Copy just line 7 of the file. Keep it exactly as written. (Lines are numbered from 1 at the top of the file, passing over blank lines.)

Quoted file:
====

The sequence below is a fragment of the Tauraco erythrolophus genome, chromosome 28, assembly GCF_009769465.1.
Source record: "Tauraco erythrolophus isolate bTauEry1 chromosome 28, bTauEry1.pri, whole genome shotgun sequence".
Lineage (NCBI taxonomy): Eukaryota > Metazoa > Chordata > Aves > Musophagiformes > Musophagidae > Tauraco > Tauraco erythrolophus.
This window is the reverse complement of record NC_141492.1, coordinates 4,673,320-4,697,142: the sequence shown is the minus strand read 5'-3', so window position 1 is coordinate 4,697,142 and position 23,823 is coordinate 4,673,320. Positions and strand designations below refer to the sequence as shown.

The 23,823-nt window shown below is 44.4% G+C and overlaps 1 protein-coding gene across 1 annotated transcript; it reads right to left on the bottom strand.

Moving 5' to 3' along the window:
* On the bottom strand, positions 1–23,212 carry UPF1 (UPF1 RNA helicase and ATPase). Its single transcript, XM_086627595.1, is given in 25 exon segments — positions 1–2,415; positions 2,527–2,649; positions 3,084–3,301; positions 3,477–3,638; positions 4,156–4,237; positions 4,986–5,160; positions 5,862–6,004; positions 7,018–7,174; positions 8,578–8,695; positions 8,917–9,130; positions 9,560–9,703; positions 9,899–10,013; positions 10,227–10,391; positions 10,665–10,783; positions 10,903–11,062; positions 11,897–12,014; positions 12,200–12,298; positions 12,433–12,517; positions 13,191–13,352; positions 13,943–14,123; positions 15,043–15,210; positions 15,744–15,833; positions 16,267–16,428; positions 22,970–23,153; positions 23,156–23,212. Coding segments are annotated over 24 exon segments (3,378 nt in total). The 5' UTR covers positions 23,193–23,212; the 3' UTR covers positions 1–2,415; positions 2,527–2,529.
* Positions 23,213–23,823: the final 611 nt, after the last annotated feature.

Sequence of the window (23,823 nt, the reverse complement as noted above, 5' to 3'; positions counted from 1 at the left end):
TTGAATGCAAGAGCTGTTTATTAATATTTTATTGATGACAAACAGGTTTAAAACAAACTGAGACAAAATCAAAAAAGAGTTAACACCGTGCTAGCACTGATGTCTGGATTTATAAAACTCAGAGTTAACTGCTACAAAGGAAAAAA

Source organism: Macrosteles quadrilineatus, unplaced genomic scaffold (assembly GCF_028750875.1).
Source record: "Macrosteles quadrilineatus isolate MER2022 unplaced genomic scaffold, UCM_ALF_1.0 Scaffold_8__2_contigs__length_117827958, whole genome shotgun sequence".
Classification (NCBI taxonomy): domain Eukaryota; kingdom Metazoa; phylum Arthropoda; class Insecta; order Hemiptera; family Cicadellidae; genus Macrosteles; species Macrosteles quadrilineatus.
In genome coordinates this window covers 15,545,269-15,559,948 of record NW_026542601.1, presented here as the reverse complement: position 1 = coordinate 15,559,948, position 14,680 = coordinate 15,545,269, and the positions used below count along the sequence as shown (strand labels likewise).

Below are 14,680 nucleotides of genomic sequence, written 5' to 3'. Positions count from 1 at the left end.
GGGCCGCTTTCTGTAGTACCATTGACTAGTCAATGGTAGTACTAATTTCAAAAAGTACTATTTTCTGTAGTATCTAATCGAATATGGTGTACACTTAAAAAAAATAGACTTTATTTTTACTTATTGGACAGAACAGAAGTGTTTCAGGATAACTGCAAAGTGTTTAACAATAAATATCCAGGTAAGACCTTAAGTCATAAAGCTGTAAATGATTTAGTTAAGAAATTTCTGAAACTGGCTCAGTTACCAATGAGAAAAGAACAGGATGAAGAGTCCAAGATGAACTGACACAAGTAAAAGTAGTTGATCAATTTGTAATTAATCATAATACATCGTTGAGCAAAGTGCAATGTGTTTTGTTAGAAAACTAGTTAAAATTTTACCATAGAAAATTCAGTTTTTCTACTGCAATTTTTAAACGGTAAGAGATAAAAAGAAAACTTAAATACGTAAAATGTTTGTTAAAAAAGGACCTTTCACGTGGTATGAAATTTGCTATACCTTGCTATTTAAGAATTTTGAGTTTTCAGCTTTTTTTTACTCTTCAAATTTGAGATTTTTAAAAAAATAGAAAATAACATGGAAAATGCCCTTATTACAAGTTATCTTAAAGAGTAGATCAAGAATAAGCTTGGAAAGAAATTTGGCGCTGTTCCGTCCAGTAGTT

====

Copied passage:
* On the bottom strand, positions 1–23,212 carry UPF1 (UPF1 RNA helicase and ATPase). Its single transcript, XM_086627595.1, is given in 25 exon segments — positions 1–2,415; positions 2,527–2,649; positions 3,084–3,301; positions 3,477–3,638; positions 4,156–4,237; positions 4,986–5,160; positions 5,862–6,004; positions 7,018–7,174; positions 8,578–8,695; positions 8,917–9,130; positions 9,560–9,703; positions 9,899–10,013; positions 10,227–10,391; positions 10,665–10,783; positions 10,903–11,062; positions 11,897–12,014; positions 12,200–12,298; positions 12,433–12,517; positions 13,191–13,352; positions 13,943–14,123; positions 15,043–15,210; positions 15,744–15,833; positions 16,267–16,428; positions 22,970–23,153; positions 23,156–23,212. Coding segments are annotated over 24 exon segments (3,378 nt in total). The 5' UTR covers positions 23,193–23,212; the 3' UTR covers positions 1–2,415; positions 2,527–2,529.